Automobile Accident Forces Sacramento Victim To Battle Defense Medical Experts, Part 5 of 5

(Please note: the names and locations of all parties have been changed to protect the confidentiality of the participants in this car accident case and its proceedings.)

The following blog entry is written from a defendant’s position as trial approaches. Reviewing this kind of briefing should help potential plaintiffs and clients better understand how parties in a personal injury case present such issues to the court.


The defendant, if he was negligent, is solely responsible for the initial injury; liability for the defendant’s enhanced or aggravated injury is properly apportioned between the plaintiff the defendant and subsequent healthcare providers in accordance with the rules of comparative fault and Civil Code § 1431.2.

A second legal issue is evidence of the financial interest of the plaintiff’s expert witnesses, including their fee arrangements with plaintiff’s counsel. The defendant will provide evidence of financial ties between plaintiff’s physicians and attorney to demonstrate an ongoing business relationship between plaintiff’s physicians and attorney.

A witness may be examined on the issue of possible bias, which includes a financial interest in the case. (See: People v. Mickle (1991)54 Cal.3d 140, 168; People v. Munoz(1984) 157 Cal.App. 3d 999, 1010.) Evidence Code § 780(f) allows for the interrogation or questioning of a witness to determine the credibility of a witness, including the existence or nonexistence of a bias, interest or motive. Whether a treating doctor has a lien in the matter is indicative not only of his pecuniary interest in the case but goes to the issue of credibility and bias and the jury is entitled to know of such financial interest. If the plaintiff loses, the doctor does not get paid.

A medical expert may be questioned about fee arrangements, prior testimony for the same party, and a financial interest in the outcome of the case… (Sears v. Rutishauser (1984) 466 N.E.2d 210, 213.)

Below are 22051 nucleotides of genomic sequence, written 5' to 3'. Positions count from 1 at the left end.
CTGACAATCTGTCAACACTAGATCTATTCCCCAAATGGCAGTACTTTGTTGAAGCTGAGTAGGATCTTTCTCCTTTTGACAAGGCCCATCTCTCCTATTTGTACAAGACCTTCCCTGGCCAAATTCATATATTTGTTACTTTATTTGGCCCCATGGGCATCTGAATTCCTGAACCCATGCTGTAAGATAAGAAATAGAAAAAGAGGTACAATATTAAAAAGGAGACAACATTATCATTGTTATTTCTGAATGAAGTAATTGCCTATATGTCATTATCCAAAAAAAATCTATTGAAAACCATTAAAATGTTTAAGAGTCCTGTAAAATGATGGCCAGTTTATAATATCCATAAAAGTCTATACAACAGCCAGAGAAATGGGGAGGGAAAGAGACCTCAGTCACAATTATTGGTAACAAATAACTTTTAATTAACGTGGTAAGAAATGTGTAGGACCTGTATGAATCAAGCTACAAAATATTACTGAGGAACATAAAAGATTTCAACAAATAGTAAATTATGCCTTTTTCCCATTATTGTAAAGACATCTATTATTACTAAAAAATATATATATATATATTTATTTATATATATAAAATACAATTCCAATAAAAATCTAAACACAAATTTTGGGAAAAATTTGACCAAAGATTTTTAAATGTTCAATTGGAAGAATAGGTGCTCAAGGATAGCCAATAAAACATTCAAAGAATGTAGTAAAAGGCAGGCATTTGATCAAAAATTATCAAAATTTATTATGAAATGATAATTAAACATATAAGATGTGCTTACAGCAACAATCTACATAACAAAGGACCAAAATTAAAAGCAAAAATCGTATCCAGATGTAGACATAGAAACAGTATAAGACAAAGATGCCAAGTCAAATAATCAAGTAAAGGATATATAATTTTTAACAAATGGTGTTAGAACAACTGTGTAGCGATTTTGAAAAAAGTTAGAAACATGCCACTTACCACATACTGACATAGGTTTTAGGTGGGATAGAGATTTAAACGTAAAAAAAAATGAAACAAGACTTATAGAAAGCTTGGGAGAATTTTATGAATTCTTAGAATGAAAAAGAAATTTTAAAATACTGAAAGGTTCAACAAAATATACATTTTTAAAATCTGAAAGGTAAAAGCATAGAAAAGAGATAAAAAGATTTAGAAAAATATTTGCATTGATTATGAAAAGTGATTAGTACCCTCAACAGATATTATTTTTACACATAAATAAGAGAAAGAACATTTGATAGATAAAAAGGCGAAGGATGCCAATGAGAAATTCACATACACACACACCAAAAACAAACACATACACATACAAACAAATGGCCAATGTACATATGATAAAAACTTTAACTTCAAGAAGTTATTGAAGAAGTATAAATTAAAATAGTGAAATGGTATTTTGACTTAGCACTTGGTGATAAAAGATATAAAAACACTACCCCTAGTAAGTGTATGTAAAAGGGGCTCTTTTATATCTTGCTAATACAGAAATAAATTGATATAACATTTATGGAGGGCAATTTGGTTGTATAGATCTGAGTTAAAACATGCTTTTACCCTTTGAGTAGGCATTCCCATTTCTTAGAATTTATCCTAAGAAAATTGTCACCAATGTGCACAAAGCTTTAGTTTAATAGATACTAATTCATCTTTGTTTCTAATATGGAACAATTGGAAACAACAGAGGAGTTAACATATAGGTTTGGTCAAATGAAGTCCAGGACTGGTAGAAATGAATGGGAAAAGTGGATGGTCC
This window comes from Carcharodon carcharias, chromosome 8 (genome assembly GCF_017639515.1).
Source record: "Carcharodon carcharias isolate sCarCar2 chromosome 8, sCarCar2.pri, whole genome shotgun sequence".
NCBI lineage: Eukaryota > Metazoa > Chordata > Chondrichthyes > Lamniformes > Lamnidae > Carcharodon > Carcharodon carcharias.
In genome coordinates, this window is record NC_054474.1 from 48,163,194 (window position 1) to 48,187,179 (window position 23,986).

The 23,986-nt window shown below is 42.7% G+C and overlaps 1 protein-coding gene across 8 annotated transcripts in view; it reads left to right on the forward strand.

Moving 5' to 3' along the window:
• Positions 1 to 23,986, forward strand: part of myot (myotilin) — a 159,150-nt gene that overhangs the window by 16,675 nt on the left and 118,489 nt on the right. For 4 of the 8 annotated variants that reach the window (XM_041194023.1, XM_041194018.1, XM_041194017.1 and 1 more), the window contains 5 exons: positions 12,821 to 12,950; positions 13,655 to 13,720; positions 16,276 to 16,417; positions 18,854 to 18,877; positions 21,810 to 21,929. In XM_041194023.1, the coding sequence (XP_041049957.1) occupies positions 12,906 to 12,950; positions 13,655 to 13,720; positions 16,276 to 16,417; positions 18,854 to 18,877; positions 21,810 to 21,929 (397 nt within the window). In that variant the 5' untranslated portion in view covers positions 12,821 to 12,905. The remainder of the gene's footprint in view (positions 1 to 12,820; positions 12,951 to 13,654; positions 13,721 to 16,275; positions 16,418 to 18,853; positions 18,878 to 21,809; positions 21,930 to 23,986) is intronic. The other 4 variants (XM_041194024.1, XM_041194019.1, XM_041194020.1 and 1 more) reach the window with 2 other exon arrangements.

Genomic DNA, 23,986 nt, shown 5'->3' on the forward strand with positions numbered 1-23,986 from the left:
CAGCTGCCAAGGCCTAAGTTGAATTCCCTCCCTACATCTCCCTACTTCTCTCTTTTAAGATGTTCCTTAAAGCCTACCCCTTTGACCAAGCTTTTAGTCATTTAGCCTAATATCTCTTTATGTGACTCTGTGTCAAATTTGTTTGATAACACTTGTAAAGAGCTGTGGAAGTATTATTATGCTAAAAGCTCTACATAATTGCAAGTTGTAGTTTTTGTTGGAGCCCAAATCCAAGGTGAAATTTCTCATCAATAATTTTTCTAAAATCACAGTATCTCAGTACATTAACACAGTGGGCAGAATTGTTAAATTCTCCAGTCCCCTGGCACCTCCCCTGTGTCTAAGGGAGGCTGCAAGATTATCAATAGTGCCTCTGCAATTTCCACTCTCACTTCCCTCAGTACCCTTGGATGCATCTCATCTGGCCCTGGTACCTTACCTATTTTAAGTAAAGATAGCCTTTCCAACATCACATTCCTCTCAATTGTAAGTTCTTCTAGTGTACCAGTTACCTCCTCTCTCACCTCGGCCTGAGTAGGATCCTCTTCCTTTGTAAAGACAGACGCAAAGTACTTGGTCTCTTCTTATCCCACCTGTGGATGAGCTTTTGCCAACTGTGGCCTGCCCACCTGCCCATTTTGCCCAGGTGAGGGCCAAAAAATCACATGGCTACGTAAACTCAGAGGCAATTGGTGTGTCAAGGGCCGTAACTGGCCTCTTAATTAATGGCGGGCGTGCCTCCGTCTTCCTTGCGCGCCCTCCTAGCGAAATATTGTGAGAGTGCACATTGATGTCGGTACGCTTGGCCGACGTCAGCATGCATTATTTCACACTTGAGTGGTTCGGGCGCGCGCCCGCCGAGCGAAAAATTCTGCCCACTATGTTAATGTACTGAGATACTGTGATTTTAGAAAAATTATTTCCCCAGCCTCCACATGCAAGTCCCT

Plaintiff’s healthcare providers provided treatment on a lien basis by arrangement with her attorney. The nature of that fee arrangement is at issue. As such, the defendant will provide evidence of bias.

Because the plaintiff’s healthcare givers are to be paid on a lien basis, to recover the costs of medical treatment, the treatment must be shown to be medically necessary and of a reasonable cost and the proximate result of defendant’s negligence. (McAllister v. George (1977) 73 Cal.App.3d 258, 264.) As noted above, the defendant will provide evidence that the surgery by Dr. Chiu was not necessary and therefore not the proximate cause of the defendant’s alleged negligence. The defendant also will provide expert testimony that costs of medical treatment were unreasonable.


The injuries sustained by Ms. Smith from the accident were transitory soft tissue injuries in nature, and required only conservative care, not the invasive surgeries that were done by Dr. Lee and then corrected by Dr. Moore. As noted above, Ms. Smith’s accident-related injuries were healing and would have healed under the conservative treatment she was receiving. The injuries for which she complains today are not related to the accident. They directly are attributable to the unnecessary and dangerous experimental surgeries performed by Dr. Lee that left Ms. Smith with previously non-existent injuries to her lower legs totally related solely to an improperly conducted surgery that had to be later corrected.

For more information you are welcome to contact Sacramento personal injury lawyer, Moseley Collins.

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